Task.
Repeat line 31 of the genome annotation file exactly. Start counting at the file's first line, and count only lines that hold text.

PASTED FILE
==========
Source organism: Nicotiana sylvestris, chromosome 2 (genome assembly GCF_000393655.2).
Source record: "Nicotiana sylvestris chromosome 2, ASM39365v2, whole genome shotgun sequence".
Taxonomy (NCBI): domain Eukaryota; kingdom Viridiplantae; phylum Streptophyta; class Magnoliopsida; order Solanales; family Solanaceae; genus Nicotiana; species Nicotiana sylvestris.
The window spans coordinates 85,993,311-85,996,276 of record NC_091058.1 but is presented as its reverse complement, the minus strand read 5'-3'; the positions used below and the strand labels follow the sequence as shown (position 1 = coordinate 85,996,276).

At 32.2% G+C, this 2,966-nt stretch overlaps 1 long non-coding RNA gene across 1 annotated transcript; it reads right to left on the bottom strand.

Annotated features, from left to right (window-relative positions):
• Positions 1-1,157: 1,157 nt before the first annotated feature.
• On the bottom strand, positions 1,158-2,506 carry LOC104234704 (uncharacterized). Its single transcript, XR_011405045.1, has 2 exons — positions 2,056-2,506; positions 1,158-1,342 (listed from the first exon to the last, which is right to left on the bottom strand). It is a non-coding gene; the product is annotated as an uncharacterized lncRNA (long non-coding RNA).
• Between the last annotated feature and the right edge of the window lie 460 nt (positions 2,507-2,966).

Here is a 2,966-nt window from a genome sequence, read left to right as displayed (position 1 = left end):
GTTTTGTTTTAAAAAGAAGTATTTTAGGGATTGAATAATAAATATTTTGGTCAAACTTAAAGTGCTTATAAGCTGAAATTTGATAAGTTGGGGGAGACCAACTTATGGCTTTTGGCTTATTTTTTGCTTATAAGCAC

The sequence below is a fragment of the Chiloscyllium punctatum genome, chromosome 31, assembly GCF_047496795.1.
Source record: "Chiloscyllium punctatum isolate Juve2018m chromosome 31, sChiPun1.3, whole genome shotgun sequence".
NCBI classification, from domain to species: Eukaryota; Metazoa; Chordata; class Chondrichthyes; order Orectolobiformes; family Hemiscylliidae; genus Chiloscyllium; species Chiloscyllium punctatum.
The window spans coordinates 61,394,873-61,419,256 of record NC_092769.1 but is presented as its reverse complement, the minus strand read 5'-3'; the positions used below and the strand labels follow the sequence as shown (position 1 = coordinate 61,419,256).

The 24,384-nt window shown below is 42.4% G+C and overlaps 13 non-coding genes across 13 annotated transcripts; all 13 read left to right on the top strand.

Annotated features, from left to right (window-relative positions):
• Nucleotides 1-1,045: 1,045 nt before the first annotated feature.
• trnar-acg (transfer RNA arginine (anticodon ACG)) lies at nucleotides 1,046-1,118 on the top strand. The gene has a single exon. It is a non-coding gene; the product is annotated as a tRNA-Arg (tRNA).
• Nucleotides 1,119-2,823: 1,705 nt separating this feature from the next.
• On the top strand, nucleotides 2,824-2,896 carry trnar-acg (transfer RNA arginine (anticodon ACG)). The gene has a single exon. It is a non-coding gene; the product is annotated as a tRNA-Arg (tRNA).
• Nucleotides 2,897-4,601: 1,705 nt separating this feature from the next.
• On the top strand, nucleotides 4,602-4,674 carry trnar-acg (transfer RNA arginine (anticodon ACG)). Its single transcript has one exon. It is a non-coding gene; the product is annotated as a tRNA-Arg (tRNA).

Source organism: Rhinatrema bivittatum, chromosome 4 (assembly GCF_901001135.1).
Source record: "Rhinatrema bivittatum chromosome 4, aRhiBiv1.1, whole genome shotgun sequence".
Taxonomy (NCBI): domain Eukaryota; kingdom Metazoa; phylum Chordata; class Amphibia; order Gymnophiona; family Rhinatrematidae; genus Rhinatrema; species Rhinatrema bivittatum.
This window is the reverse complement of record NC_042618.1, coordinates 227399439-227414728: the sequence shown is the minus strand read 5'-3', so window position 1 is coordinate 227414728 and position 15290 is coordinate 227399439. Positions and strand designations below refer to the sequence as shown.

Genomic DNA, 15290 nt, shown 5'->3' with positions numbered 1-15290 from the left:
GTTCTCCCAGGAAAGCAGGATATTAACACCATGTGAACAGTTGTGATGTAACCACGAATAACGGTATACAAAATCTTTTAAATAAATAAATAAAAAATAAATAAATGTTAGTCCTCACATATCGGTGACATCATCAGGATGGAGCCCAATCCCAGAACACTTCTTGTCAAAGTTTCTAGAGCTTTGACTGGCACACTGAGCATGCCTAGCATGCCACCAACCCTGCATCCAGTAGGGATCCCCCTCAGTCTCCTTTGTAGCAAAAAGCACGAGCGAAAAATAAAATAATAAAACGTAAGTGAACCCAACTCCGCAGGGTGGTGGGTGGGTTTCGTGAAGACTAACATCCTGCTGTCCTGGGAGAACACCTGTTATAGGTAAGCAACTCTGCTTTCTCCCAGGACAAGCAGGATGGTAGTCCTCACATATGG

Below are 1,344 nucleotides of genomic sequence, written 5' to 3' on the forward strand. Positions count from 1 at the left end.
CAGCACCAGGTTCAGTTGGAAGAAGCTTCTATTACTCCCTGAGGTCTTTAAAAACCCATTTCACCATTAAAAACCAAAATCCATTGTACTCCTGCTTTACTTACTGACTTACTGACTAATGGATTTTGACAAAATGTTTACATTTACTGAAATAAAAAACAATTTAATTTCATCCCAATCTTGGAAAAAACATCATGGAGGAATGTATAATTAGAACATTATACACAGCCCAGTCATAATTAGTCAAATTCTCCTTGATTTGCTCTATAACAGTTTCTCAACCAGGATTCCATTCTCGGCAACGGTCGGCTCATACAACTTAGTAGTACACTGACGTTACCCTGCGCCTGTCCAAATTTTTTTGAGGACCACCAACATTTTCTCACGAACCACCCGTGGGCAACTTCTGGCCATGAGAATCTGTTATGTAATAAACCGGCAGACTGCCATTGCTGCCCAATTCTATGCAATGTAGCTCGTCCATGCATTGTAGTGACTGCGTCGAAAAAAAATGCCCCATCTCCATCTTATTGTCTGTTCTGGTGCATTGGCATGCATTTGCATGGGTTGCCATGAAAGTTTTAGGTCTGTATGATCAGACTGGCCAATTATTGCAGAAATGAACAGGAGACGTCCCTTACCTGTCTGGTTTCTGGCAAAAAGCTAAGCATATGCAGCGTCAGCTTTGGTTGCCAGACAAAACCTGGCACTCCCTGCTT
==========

CAGCACCAGGTTCAGTTGGAAGAAGCTTCTATTACTCCCTGAGGTCTTTAAAAACCCATTTCACCATTAAAAACCAAAATCCATTGTACTCCTGCTTTACTTACTGACTTACTGACTAATGGATTTTGACAAAATGTTTACATTTACTGAAATAAAAAACAATTTAATTTCATCCCAATCTTGGAAAAAACATCATGGAGGAATGTATAATTAGAACATTATACACAGCCCAGTCATAATTAGTCAAATTCTCCTTGATTTGCTCTATAACAGTTTCTCAACCAGGATTCCATTCTCGGCAACGGTCGGCTCATACAACTTAGTAGTACACTGACGTTACCCTGCGCCTGTCCAAATTTTTTTGAGGACCACCAACATTTTCTCACGAACCACCCGTGGGCAACTTCTGGCCATGAGAATCTGTTATGTAATAAACCGGCAGACTGCCATTGCTGCCCAATTCTATGCAATGTAGCTCGTCCATGCATTGTAGTGACTGCGTCGAAAAAAAATGCCCCATCTCCATCTTATTGTCTGTTCTGGTGCATTGGCATGCATTTGCATGGGTTGCCATGAAAGTTTTAGGTCTGTATGATCAGACTGGCCAATTATTGCAGAAATGAACAGGAGACGTCCCTTACCTGTCTGGTTTCTGGCAAAAAGCTAAGCATATGCAGCGTCAGCTTTGGTTGCCAGACAAAACCTGGCACTCCCTGCTT